• Hired a team to put together impeccable financial summaries. As they say, part of success is knowing what you are not good at. Consequently, I hired two people I respected to help me showcase our financials in detail. I presented the financials at my first “casual” meeting with the acquisition’s lead. I thought he was going to faint. He told me it was not uncommon for them to have to go through shoeboxes filled with data to figure out the kind of information I presented! To this day, I believe our showcasing efforts were key to establishing credibility in our negotiations.

When I was approached about selling The Esquire Group, I was not in the market to sell, but forced myself to listen to the offer. In hindsight, I realize this was not a fluke, but a consequence of doing more than selling a good service.

  • We advised others.
  • We shared our good fortune.
  • We knew who we were and who we were not.

All that made us an attractive purchase.

My commitment to advising did not end with the closing of the sale, however, so please comment below, or message me privately.

Remember…You’re Never Stuck!

With Love,

Patty Comeford Adams

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Filed under Acquistion, Business, Career Coach, Employment, Entrepreneur, Jobs, Self Help

What employers really want…

headhunter book cover

Having been in the search business for many years, I’m often asked what employers really want. While the demand for certain skills often change, there are a number of key personal attributes which never go out of demand. Today we focus on five:

1. Good Common Sense:  Yes, you read that correctly: good common sense. I can’t tell you the number of times a client has specified that a job candidate “have a good head on his/her shoulders”. Sounds like something your parents or grandparents would say, doesn’t it? Well, they were spot on. I haven’t met an employer yet who wasn’t looking for it and that’s not going to change anytime soon.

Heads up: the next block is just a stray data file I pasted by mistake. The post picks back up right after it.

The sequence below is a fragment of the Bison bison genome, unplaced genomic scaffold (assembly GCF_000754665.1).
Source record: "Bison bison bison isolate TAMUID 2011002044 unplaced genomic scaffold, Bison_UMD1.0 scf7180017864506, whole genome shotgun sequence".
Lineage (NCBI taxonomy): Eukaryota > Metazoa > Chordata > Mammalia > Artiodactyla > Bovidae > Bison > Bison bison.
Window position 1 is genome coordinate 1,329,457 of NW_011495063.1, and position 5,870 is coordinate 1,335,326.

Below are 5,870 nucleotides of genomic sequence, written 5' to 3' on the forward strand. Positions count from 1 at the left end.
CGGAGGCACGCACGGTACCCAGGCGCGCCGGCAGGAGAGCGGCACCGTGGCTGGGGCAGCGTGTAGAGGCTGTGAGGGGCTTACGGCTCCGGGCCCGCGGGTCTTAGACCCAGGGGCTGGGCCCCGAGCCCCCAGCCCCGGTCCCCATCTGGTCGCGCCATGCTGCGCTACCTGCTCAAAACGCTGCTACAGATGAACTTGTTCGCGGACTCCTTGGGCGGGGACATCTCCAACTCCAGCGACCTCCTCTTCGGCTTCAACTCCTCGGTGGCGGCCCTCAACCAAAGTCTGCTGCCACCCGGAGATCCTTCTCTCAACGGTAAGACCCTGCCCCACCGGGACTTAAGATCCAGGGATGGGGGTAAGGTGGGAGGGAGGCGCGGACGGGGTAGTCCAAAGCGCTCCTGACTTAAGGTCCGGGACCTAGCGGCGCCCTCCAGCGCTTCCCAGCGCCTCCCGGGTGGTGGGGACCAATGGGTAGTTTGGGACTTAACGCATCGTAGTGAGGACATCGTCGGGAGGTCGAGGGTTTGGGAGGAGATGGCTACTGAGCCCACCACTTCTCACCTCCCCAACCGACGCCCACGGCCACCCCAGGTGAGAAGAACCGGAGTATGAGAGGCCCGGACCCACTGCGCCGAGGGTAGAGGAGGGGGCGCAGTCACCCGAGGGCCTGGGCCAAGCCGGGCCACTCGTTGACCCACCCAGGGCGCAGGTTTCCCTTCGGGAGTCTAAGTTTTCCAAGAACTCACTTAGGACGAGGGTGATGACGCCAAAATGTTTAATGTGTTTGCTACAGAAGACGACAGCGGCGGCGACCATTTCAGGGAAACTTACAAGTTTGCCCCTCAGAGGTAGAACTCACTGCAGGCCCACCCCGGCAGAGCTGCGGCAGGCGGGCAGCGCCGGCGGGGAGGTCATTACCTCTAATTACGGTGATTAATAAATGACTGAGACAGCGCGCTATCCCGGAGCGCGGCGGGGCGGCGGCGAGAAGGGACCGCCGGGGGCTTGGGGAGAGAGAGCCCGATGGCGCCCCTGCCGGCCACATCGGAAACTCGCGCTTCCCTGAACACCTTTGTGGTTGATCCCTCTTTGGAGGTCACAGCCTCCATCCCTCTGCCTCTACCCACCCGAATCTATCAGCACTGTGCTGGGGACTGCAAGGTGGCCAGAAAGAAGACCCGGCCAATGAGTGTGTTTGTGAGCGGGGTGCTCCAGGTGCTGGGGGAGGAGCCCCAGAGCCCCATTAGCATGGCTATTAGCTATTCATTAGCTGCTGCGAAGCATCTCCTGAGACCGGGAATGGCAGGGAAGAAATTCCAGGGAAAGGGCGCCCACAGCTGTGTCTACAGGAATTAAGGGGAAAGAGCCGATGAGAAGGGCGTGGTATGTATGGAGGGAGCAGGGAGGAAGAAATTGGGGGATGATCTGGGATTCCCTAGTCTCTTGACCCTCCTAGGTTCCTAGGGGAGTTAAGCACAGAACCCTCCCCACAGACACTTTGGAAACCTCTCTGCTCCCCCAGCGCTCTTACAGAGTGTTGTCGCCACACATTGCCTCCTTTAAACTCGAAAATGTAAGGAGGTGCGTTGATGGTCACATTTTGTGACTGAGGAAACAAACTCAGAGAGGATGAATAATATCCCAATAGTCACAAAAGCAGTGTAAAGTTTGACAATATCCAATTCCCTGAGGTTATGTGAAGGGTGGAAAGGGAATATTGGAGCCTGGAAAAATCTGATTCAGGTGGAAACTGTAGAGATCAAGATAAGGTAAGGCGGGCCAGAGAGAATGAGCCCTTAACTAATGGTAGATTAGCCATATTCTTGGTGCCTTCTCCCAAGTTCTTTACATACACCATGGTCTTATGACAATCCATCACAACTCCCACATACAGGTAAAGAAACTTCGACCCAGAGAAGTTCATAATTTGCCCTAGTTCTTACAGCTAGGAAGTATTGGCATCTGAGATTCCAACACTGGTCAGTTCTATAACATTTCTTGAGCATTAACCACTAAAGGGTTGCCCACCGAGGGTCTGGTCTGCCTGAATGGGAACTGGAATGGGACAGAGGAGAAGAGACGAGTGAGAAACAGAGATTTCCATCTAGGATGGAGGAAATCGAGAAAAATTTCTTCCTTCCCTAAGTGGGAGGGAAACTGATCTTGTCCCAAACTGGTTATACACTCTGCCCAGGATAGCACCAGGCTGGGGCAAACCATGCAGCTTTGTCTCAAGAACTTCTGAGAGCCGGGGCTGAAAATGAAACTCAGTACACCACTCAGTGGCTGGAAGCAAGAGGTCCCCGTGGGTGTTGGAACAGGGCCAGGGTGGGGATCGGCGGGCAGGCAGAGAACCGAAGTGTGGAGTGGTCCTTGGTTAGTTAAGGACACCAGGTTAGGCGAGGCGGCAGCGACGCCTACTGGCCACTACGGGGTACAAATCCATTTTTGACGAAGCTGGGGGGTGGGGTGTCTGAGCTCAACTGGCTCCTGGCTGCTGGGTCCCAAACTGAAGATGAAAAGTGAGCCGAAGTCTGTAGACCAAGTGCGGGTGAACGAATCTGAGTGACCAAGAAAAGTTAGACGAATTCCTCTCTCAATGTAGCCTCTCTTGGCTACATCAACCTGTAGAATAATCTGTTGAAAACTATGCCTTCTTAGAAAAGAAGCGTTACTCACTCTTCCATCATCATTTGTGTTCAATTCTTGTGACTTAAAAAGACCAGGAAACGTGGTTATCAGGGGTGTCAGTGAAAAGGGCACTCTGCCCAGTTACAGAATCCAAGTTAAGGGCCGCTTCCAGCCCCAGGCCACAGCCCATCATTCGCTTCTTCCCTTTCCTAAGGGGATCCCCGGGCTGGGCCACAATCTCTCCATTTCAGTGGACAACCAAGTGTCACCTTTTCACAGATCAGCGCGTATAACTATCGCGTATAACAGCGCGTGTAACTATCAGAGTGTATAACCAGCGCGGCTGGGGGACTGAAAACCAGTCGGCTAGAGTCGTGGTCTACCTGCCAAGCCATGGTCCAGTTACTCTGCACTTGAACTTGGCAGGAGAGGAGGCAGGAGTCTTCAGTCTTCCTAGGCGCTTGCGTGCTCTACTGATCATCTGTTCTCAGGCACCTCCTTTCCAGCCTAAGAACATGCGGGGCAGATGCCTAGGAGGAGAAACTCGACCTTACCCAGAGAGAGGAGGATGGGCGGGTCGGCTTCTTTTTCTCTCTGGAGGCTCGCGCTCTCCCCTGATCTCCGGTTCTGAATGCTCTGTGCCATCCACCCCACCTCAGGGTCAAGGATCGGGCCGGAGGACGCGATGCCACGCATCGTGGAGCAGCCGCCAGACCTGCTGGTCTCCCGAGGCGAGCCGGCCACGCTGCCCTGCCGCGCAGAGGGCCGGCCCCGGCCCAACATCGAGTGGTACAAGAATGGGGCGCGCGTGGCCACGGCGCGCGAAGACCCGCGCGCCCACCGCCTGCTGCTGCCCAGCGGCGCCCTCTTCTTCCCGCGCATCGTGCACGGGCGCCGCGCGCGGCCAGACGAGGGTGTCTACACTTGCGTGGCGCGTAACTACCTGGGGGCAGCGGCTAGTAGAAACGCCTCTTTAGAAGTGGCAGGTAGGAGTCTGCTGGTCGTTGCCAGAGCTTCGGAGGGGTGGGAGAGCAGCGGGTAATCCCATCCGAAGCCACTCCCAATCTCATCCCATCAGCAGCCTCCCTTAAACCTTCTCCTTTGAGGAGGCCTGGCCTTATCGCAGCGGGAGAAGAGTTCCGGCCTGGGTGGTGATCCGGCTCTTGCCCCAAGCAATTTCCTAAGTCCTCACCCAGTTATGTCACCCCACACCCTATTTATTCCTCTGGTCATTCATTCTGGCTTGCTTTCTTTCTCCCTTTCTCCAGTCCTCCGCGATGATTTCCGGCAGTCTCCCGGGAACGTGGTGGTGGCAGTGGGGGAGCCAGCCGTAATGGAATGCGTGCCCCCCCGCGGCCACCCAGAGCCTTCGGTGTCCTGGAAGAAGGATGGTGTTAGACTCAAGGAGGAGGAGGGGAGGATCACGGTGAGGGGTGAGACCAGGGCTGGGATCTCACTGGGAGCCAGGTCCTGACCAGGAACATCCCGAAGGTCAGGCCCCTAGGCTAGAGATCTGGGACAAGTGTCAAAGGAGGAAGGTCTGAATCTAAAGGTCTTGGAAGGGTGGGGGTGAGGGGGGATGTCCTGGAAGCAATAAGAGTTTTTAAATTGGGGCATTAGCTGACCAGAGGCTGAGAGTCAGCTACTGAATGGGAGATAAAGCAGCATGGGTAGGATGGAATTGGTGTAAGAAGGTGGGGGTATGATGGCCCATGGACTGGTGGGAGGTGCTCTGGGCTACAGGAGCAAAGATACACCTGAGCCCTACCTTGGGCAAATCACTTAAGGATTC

2. Ability to play well with others:   Organizations are doing lots more with way less. This is where the ability to play well with others comes in.   Employers tell us that they simply don’t have the time nor inclination to iron out conflicts, turf wars or just deal with plain old immaturity. So even if you can’t stand that co-worker of yours one more minute, do your best to ignore it, rise above it and demonstrate your ability to work well with individuals at all levels in the organization.

3. Strong social skills:  This may seem strange at first but given we are in a service economy, the ability to build relationships and market is a key skill.  Lawyers, doctors, bankers…they are all expected to market to and develop prospective clients. Employers are even  evaluating new grads on social skills.   So while once upon time it was all about grades and class rank,  employers today  view proven social skills as a prerequisite to long-term success.